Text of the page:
Good news, travelers! The Transportation Safety Administration has announced that some snow globes (the ones small enough to fit into those little plastic baggies) are now allowed in your carry-ons.
The joy of holiday travel is here. Between now and New Year's, roughly 40 million passengers will pass through TSA checkpoints in 450 airports across America. According to one senior TSA official, passenger "throughput" in security lines is four times slower now than it was before 9/11. But you knew that already.
We may roll our eyes as screeners bomb-swipe stuffed lambies and pat down grandma, but terrorism experts have long considered the holiday season a high-threat period. And for good reason. The record shows that terrorists like blowing up airplanes, and they like it even more during Christmas, when passenger lines are long and vulnerable, planes are packed, security folks are harried, and the news cycle is slow. Even fizzled bombs have been considered "successes" by terrorist groups. When the Christmas Day bomber failed to detonate his undies in 2009, he still succeeded in getting tremendous publicity and triggering billions in additional U.S. aviation security measures -- responses which apparently delighted his terrorist sponsors back in Yemen.
Years after 9/11, aviation security is still serious business. It has also become rife with misperception, waste, and absurdity. So I set out to answer four questions this week: What are the best innovations in U.S. aviation security since 9/11? What works poorly? What's just plain weird and scary? And what should you know before leaving home this holiday season?
The good news
The most innovative improvement I found is LAX's ARMOR program, which uses a sophisticated computer algorithm to schedule randomized times and locations for canine searches throughout the terminal and police checks of incoming airport ground transportation. I'm normally highly skeptical of "random" anything in aviation security, since it's impossible to tell the difference between clever, unannounced checks designed to keep would-be terrorists off guard and sloppy implementation of standard security protocols by TSA folks armed with approximately two weeks of training and a GED. (The two weeks part is true, the GED is not. In some cases, TSA screeners can actually be hired without a high school diploma).
But ARMOR is smart. It's designed to eliminate predictable security patterns that terrorists can exploit. Random checks also give the impression that police are everywhere -- because they are, just not all at the same time. And LAX police have found that because officers are not walking the same beat and doing the same things every day, they are more alert. Since ARMOR began in 2007, arrests for all sorts of criminal activity at the airport have gone up, an increase that appears to stem from better policing, not more criminality. The technology is already being used in maritime, rail, and other transportation sectors.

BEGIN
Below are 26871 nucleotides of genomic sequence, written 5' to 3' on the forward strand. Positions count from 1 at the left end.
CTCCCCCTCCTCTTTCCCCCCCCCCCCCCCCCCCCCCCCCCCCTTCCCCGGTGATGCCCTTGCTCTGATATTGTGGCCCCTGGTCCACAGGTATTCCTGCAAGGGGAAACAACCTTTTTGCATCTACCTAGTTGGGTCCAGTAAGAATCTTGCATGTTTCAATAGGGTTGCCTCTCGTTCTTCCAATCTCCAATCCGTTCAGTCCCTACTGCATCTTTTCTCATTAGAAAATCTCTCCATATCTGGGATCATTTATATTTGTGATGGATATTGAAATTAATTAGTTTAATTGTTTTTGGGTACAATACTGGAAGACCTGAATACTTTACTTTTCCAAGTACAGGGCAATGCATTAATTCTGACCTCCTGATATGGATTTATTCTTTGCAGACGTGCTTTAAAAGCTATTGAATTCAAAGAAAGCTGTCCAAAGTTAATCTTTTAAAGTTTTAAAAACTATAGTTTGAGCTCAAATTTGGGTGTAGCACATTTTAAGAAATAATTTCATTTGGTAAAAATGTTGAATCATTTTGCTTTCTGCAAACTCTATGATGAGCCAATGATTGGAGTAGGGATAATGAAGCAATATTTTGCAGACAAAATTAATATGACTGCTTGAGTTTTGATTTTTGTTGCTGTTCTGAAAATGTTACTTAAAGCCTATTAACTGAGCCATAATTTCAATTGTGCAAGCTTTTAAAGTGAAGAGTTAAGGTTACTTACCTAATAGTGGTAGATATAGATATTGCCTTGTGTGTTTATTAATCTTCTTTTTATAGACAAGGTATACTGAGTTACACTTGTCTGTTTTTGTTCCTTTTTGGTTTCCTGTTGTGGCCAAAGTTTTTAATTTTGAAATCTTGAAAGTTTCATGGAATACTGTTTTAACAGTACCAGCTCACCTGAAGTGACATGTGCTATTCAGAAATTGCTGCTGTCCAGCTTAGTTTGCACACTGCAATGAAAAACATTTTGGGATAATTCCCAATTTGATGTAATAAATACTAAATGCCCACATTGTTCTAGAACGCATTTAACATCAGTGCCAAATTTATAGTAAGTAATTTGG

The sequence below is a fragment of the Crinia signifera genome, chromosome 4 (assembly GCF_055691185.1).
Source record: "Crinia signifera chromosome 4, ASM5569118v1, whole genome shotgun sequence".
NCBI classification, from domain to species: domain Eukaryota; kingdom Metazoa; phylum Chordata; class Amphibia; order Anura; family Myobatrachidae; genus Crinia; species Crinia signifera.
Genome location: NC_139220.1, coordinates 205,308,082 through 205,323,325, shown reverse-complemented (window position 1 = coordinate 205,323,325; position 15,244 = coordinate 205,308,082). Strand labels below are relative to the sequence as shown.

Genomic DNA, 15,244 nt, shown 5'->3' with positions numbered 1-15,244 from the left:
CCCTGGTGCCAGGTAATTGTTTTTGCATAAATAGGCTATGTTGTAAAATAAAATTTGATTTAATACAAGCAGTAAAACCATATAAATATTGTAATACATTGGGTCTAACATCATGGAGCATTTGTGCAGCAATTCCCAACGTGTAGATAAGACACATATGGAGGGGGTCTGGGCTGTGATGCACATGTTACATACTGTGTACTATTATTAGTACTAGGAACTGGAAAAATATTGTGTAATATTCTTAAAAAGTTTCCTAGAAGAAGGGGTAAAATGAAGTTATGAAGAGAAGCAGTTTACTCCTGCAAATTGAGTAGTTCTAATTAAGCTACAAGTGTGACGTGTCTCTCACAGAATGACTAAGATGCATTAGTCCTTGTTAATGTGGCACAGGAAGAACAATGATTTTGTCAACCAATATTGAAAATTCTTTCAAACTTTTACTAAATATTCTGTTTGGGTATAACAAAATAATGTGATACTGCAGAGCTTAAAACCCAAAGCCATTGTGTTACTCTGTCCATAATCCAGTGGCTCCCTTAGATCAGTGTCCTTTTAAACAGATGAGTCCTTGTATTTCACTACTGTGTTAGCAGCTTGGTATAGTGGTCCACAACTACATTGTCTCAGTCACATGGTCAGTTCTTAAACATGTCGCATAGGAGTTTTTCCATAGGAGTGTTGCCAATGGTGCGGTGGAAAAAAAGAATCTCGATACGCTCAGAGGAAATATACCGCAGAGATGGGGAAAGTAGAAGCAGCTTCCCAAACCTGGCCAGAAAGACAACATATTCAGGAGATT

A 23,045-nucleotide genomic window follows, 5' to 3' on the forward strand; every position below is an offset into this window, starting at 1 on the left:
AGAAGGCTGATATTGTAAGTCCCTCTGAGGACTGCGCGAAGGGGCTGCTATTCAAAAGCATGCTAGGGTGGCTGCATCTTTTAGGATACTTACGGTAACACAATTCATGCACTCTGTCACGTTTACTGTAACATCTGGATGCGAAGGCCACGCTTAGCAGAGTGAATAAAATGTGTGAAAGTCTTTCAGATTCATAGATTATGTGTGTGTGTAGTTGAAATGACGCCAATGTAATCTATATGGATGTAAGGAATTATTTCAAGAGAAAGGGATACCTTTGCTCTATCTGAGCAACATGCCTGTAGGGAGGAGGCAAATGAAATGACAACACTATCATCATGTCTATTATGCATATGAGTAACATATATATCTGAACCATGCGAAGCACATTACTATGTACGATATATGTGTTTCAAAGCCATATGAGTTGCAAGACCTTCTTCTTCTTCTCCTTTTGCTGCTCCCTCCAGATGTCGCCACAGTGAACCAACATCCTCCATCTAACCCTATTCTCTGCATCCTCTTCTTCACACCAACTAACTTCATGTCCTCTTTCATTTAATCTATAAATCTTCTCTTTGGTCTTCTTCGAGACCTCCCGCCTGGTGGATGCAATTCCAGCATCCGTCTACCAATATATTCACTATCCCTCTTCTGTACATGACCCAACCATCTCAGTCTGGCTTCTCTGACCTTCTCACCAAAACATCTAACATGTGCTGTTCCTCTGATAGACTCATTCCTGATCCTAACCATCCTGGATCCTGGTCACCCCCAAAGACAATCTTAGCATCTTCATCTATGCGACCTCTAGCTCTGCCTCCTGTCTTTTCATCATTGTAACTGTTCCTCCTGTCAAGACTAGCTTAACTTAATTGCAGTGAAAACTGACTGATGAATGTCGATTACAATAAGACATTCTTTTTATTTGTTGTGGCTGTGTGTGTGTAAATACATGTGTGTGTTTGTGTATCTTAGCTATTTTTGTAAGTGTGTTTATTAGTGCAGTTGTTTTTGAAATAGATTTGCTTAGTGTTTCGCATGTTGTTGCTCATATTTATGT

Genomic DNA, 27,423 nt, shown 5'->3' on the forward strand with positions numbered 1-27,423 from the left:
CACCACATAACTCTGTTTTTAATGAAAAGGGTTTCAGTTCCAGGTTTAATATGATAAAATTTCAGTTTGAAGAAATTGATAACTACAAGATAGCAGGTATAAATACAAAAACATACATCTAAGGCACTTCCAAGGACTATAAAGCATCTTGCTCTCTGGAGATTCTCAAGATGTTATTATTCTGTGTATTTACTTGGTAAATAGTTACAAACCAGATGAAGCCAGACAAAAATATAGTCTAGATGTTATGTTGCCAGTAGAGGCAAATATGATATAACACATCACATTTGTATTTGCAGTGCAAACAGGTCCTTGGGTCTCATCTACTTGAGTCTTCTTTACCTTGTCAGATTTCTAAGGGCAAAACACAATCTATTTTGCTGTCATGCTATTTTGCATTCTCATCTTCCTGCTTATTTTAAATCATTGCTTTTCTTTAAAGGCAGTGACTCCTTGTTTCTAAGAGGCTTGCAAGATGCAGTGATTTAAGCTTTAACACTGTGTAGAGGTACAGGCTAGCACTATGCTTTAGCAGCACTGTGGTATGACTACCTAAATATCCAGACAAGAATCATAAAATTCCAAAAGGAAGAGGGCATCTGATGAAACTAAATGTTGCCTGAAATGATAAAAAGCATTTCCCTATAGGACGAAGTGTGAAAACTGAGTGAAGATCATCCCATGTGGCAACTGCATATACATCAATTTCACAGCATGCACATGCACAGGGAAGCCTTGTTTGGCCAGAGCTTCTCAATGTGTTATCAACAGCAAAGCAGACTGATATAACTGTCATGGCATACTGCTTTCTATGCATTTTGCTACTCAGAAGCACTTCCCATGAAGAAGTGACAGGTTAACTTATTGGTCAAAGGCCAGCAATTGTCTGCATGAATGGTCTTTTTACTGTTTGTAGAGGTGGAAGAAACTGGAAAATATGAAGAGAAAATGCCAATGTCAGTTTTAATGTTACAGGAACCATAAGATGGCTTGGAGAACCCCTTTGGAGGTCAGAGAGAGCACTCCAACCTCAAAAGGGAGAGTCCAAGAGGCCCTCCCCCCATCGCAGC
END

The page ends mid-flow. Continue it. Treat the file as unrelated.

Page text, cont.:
Bomb-sniffing dogs are also a plus. They're accurate, fast, mobile, less invasive than pat downs or other security measures, and often kind of cute. Bomb-sniffers include beagles, labrador retrievers, and other familiar breeds that don't scare the kids but do scare (and smell) terrorists hiding explosives. The TSA has 64 canine teams deployed for passenger screening, with plans for more as well as research to better understand the factors that can improve dog bomb detection (like fatigue and the optimal duration of a search shift).
The TSA is finally starting to get serious about risk-based management, or what TSA Administrator John Pistole calls "reducing the size of the haystack." Until recently, the agency's strategy consisted of catching every box cutter and bomb at every gate at every airport in America. Now, the TSA's trusted traveler program, TSA PreCheck, allows travelers to volunteer personal information and pay a fee in exchange for expedited screening. This is long overdue, good for business, and even better for security, enabling screeners to focus on the people who should be screened. Erroll Southers, who served as chief of intelligence for LAX police and was nominated to be President Obama's TSA administrator, put it this way: "Any time we know more about the passenger, we win. We've got to keep looking for the bomber, not the bomb." So far, the program operates in 35 airports and 4.6 million passengers have used it.